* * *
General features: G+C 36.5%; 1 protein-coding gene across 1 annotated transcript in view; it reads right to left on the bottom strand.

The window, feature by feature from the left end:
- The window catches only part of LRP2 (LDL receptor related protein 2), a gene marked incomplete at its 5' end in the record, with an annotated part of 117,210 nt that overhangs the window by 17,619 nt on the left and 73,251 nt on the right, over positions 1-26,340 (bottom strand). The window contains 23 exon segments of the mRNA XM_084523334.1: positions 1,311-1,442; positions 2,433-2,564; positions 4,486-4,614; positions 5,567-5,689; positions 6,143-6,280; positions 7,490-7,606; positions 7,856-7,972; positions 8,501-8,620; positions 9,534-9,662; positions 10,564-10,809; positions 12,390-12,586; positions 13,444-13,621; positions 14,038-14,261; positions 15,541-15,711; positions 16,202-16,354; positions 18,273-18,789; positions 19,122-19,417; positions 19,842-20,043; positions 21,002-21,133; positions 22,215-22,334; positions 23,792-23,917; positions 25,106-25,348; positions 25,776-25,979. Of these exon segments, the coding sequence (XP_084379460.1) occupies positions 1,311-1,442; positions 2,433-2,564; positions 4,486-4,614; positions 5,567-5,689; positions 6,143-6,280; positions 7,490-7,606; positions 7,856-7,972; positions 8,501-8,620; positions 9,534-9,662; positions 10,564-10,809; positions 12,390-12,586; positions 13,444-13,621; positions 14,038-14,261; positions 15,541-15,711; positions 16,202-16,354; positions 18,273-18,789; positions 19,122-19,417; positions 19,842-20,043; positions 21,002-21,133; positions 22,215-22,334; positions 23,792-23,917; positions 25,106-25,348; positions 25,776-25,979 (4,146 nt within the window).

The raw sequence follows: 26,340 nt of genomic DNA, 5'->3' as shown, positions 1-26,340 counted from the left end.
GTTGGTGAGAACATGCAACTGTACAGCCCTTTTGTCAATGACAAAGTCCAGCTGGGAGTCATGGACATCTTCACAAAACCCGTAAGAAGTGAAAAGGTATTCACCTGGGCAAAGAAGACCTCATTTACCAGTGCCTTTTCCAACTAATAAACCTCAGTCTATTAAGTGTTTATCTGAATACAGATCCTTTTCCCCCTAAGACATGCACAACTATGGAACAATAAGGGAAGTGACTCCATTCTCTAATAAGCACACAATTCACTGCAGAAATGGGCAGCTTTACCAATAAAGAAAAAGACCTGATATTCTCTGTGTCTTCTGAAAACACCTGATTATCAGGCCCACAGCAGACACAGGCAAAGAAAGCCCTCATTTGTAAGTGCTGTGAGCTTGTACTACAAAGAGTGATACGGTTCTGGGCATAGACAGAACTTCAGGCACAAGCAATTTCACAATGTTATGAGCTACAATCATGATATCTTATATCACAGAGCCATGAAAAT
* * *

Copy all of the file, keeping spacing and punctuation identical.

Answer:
General features: G+C 36.5%; 1 protein-coding gene across 1 annotated transcript in view; it reads right to left on the bottom strand.

The window, feature by feature from the left end:
- The window catches only part of LRP2 (LDL receptor related protein 2), a gene marked incomplete at its 5' end in the record, with an annotated part of 117,210 nt that overhangs the window by 17,619 nt on the left and 73,251 nt on the right, over positions 1-26,340 (bottom strand). The window contains 23 exon segments of the mRNA XM_084523334.1: positions 1,311-1,442; positions 2,433-2,564; positions 4,486-4,614; positions 5,567-5,689; positions 6,143-6,280; positions 7,490-7,606; positions 7,856-7,972; positions 8,501-8,620; positions 9,534-9,662; positions 10,564-10,809; positions 12,390-12,586; positions 13,444-13,621; positions 14,038-14,261; positions 15,541-15,711; positions 16,202-16,354; positions 18,273-18,789; positions 19,122-19,417; positions 19,842-20,043; positions 21,002-21,133; positions 22,215-22,334; positions 23,792-23,917; positions 25,106-25,348; positions 25,776-25,979. Of these exon segments, the coding sequence (XP_084379460.1) occupies positions 1,311-1,442; positions 2,433-2,564; positions 4,486-4,614; positions 5,567-5,689; positions 6,143-6,280; positions 7,490-7,606; positions 7,856-7,972; positions 8,501-8,620; positions 9,534-9,662; positions 10,564-10,809; positions 12,390-12,586; positions 13,444-13,621; positions 14,038-14,261; positions 15,541-15,711; positions 16,202-16,354; positions 18,273-18,789; positions 19,122-19,417; positions 19,842-20,043; positions 21,002-21,133; positions 22,215-22,334; positions 23,792-23,917; positions 25,106-25,348; positions 25,776-25,979 (4,146 nt within the window).

The raw sequence follows: 26,340 nt of genomic DNA, 5'->3' as shown, positions 1-26,340 counted from the left end.
GTTGGTGAGAACATGCAACTGTACAGCCCTTTTGTCAATGACAAAGTCCAGCTGGGAGTCATGGACATCTTCACAAAACCCGTAAGAAGTGAAAAGGTATTCACCTGGGCAAAGAAGACCTCATTTACCAGTGCCTTTTCCAACTAATAAACCTCAGTCTATTAAGTGTTTATCTGAATACAGATCCTTTTCCCCCTAAGACATGCACAACTATGGAACAATAAGGGAAGTGACTCCATTCTCTAATAAGCACACAATTCACTGCAGAAATGGGCAGCTTTACCAATAAAGAAAAAGACCTGATATTCTCTGTGTCTTCTGAAAACACCTGATTATCAGGCCCACAGCAGACACAGGCAAAGAAAGCCCTCATTTGTAAGTGCTGTGAGCTTGTACTACAAAGAGTGATACGGTTCTGGGCATAGACAGAACTTCAGGCACAAGCAATTTCACAATGTTATGAGCTACAATCATGATATCTTATATCACAGAGCCATGAAAAT